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Pope Addresses In-Vitro Fertilization and anti-life procedures

By John-Henry Westen
February 1st, 2008
LifeSiteNews (www.lifesitenews.com)

"When human beings in the weakest and most defenseless stage of their existence are selected, abandoned, killed or used as pure 'biological matter', how can it be denied that they are no longer...'someone' but 'something'" Pope Benedict XVI

VATICAN CITY, (LifeSiteNews) - Addressing a plenary session of the Congregation for the Doctrine of the Faith this morning, Pope Benedict XVI asked the Congregation to focus on "the difficult and complex problems of bioethics".

In his remarks he explained the Church's prohibition on artificial procreation.

Artificial procreation, such as in vitro fertilization, he said, has given rise to "new problems," such as "the freezing of human embryos, embryonal reduction, pre-implantation diagnosis, stem cell research and attempts at human cloning". All these, he said, "clearly show how, with artificial insemination outside the body, the barrier protecting human dignity has been broken."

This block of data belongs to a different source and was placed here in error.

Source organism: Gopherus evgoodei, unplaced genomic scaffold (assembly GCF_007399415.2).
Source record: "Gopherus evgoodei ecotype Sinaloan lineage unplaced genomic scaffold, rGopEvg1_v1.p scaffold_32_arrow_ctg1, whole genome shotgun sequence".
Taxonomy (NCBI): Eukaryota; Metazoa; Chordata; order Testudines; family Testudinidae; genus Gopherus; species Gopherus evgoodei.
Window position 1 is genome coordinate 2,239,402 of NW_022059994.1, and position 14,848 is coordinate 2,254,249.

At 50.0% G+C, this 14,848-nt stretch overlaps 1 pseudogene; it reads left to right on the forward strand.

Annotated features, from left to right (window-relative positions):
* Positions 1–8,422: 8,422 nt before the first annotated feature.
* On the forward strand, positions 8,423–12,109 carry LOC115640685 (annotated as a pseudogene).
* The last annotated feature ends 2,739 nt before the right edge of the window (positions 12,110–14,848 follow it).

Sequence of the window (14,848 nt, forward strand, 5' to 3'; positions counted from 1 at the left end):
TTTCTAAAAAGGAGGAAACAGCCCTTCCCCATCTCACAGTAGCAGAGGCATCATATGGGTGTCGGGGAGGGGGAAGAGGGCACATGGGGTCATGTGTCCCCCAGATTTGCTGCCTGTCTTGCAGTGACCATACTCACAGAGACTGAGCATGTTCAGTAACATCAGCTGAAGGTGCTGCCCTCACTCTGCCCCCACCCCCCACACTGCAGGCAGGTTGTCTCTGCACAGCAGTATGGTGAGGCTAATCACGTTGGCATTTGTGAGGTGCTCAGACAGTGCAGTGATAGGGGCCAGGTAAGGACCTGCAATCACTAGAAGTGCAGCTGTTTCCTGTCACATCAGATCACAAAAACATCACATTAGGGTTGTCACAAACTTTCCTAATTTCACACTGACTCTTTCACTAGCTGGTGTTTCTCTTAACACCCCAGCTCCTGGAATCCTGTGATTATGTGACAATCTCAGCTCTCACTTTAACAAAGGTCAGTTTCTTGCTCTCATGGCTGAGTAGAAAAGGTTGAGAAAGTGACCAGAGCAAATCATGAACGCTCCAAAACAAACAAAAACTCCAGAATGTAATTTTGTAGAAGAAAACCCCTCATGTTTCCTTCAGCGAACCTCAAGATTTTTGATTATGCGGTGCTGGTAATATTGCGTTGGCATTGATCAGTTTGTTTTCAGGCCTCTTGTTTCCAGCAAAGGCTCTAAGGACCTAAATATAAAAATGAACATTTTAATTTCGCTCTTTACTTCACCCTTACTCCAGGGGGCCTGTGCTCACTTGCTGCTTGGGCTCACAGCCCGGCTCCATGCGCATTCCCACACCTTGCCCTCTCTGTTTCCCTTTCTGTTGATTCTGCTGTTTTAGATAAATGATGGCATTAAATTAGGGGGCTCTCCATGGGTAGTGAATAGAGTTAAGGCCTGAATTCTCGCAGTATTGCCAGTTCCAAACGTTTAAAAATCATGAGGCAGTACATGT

The Pope added: "When human beings in the weakest and most defenceless stage of their existence are selected, abandoned, killed or used as pure 'biological matter', how can it be denied that they are no longer being treated as 'someone' but as 'something', thus placing the very concept of human dignity in doubt".

Judie Brown, President of American Life League points out in her new book - Saving Those Damned Catholics - that while it is official Church teaching, most Catholics in North America have no clue that artificial procreation is immoral.

Brown commented to LifeSiteNews.com on the Holy Father's statements, saying, "As elated as I am about Pope Benedict's comments this morning once again repeating the Church's condemnation of the practice of in vitro fertilization, I am saddened by the realization that the American Catholic bishops refuse to even take up an explanation of what the Church teaches let alone condemn the evil practice of in vitro fertilization."

In his remarks the Pope stressed that the Church "cannot and should not intervene on every scientific innovation." However, he said, "it has the task of reiterating the great values at stake, and providing the faithful, and all men and women of good will, with ethical-moral principals and guidelines for these new and important questions."

"The two fundamental criteria for moral discernment in this field", he said, "are: unconditional respect for the human being as a person, from conception to natural death; and respect for the origin of the transmission of human life through the acts of the spouses".

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